Constructed in 1905 (but not fully completed until 1914), the Church of St. Bernard is truly one of St. Paul's unique landmarks. Among the several other churches in the city, St. Bernard is unusual in that its design is a combination of the Prairie School and Art Noveau styles. It's also significant in that it was one of the first buildings constructed with steel framing in St. Paul. The use of steel enabled the architect to not include any interior columnns to support the roof. On the exterior, its distinctive features are the two towers that reach a height of 130 feet. The walls bow inward as they reach the top, creating the base of the octagonal belfries at the top. The church, which was added to the National Register of Historic Places in 1983, can accommodate 1,000 worshippers.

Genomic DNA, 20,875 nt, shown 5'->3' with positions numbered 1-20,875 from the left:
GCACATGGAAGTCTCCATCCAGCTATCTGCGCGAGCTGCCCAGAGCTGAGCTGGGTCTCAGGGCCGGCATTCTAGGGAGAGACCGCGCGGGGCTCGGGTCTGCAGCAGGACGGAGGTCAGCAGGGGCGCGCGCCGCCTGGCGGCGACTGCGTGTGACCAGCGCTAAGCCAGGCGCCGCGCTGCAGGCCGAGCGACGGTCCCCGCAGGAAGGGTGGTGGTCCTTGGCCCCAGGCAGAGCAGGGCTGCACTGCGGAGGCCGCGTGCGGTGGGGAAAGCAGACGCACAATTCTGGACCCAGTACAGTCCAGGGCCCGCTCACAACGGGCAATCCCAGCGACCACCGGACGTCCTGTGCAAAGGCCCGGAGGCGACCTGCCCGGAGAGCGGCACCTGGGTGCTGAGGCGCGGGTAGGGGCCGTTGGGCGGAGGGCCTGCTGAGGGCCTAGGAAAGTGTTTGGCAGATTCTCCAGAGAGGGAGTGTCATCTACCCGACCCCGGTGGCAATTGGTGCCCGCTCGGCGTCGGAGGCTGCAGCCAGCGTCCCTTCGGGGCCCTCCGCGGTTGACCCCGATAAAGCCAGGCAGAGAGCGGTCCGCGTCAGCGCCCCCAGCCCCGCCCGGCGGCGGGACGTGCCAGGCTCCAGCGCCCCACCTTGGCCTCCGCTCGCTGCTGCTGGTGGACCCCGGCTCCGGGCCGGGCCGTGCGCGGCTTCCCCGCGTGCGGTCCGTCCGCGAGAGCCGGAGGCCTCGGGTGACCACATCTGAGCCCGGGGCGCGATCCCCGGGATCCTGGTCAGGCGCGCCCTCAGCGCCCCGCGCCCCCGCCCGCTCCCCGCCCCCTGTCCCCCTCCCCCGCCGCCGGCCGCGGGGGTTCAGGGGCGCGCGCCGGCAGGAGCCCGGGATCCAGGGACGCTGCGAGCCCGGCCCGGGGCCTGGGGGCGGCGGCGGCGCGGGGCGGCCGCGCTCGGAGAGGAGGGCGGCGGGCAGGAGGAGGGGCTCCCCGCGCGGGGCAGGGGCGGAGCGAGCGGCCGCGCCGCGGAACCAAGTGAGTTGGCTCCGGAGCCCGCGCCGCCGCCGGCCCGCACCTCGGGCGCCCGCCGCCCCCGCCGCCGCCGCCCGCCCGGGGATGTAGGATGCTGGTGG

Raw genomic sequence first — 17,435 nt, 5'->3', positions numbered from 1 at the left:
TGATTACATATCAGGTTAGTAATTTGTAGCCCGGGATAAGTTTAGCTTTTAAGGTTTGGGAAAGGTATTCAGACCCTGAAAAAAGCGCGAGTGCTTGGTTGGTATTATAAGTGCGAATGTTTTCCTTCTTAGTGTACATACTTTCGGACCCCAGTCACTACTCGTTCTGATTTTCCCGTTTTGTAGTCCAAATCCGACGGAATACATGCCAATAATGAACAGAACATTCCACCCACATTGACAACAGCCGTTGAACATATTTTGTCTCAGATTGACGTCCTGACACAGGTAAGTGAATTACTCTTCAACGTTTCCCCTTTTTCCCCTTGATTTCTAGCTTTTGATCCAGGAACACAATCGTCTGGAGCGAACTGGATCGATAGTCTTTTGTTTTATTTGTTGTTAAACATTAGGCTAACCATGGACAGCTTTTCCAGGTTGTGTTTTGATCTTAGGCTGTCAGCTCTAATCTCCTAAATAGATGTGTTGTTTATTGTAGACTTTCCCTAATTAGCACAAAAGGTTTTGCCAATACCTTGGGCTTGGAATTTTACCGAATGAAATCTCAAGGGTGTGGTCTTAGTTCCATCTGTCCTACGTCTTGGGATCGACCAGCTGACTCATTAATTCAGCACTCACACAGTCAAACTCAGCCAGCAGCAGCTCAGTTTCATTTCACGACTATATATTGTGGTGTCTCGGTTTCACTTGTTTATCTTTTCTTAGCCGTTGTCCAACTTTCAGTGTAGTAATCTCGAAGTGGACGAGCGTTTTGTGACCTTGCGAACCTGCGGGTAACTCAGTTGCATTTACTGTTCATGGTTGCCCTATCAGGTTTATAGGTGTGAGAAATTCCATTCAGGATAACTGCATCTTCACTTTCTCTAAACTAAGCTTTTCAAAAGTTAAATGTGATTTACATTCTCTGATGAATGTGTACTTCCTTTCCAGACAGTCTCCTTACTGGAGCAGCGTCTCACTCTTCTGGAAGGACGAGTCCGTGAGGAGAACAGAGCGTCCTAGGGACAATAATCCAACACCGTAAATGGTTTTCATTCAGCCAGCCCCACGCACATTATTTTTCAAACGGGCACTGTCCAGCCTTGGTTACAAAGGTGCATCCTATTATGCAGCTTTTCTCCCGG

Architect John Jager (1871-1959) designed the church. He was born in what was then Yugoslavia and studied architecture under Otto Wagner in Vienna, Austria. The parish was established in 1890 and arose out of Assumption Church, which is also on the National Register of Historic Places. Some congregants of Assumption Church had to travel a long way to get to it, so the diocese decided that a new parish was needed. The current building replaced a much smaller one that became insufficient for the growing congregation. Initially, the church served Germans, Hungarians, and Austrians. Today, the congregations is comprised of people from Burma, Africa, Mexico and other places.